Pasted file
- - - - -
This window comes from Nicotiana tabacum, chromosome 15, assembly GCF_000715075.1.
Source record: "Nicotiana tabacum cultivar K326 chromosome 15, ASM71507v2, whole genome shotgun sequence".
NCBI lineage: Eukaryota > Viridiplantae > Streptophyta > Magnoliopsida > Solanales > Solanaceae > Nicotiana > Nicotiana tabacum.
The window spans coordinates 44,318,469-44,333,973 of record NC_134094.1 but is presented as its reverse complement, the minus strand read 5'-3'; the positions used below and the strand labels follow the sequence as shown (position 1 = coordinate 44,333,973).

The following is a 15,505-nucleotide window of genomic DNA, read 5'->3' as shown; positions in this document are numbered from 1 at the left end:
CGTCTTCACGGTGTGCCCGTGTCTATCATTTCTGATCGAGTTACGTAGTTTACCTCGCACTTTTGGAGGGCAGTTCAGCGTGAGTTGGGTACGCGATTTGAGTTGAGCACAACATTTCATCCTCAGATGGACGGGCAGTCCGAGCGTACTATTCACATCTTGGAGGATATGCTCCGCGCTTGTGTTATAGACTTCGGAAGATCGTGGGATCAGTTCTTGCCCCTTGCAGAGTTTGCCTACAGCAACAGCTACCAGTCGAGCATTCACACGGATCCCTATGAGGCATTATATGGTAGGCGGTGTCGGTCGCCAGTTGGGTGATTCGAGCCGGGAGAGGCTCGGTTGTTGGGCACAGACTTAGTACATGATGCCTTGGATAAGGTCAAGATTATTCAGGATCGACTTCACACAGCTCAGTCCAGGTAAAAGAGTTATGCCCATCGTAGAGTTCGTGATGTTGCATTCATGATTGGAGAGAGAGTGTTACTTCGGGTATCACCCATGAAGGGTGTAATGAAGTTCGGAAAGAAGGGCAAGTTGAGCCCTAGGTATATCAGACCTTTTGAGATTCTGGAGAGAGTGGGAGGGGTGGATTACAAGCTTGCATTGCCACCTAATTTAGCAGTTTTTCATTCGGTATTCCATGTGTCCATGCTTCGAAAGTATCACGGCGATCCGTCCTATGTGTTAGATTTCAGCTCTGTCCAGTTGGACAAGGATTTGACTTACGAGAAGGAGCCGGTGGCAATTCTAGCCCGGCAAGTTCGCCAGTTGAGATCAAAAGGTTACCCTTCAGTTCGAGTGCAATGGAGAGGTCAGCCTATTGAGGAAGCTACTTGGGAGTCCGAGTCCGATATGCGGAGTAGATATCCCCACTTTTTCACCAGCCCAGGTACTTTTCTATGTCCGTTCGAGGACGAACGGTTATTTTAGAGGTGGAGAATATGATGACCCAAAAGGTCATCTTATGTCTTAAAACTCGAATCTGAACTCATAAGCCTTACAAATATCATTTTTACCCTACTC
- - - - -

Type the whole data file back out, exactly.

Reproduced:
This window comes from Nicotiana tabacum, chromosome 15, assembly GCF_000715075.1.
Source record: "Nicotiana tabacum cultivar K326 chromosome 15, ASM71507v2, whole genome shotgun sequence".
NCBI lineage: Eukaryota > Viridiplantae > Streptophyta > Magnoliopsida > Solanales > Solanaceae > Nicotiana > Nicotiana tabacum.
The window spans coordinates 44,318,469-44,333,973 of record NC_134094.1 but is presented as its reverse complement, the minus strand read 5'-3'; the positions used below and the strand labels follow the sequence as shown (position 1 = coordinate 44,333,973).

The following is a 15,505-nucleotide window of genomic DNA, read 5'->3' as shown; positions in this document are numbered from 1 at the left end:
CGTCTTCACGGTGTGCCCGTGTCTATCATTTCTGATCGAGTTACGTAGTTTACCTCGCACTTTTGGAGGGCAGTTCAGCGTGAGTTGGGTACGCGATTTGAGTTGAGCACAACATTTCATCCTCAGATGGACGGGCAGTCCGAGCGTACTATTCACATCTTGGAGGATATGCTCCGCGCTTGTGTTATAGACTTCGGAAGATCGTGGGATCAGTTCTTGCCCCTTGCAGAGTTTGCCTACAGCAACAGCTACCAGTCGAGCATTCACACGGATCCCTATGAGGCATTATATGGTAGGCGGTGTCGGTCGCCAGTTGGGTGATTCGAGCCGGGAGAGGCTCGGTTGTTGGGCACAGACTTAGTACATGATGCCTTGGATAAGGTCAAGATTATTCAGGATCGACTTCACACAGCTCAGTCCAGGTAAAAGAGTTATGCCCATCGTAGAGTTCGTGATGTTGCATTCATGATTGGAGAGAGAGTGTTACTTCGGGTATCACCCATGAAGGGTGTAATGAAGTTCGGAAAGAAGGGCAAGTTGAGCCCTAGGTATATCAGACCTTTTGAGATTCTGGAGAGAGTGGGAGGGGTGGATTACAAGCTTGCATTGCCACCTAATTTAGCAGTTTTTCATTCGGTATTCCATGTGTCCATGCTTCGAAAGTATCACGGCGATCCGTCCTATGTGTTAGATTTCAGCTCTGTCCAGTTGGACAAGGATTTGACTTACGAGAAGGAGCCGGTGGCAATTCTAGCCCGGCAAGTTCGCCAGTTGAGATCAAAAGGTTACCCTTCAGTTCGAGTGCAATGGAGAGGTCAGCCTATTGAGGAAGCTACTTGGGAGTCCGAGTCCGATATGCGGAGTAGATATCCCCACTTTTTCACCAGCCCAGGTACTTTTCTATGTCCGTTCGAGGACGAACGGTTATTTTAGAGGTGGAGAATATGATGACCCAAAAGGTCATCTTATGTCTTAAAACTCGAATCTGAACTCATAAGCCTTACAAATATCATTTTTACCCTACTC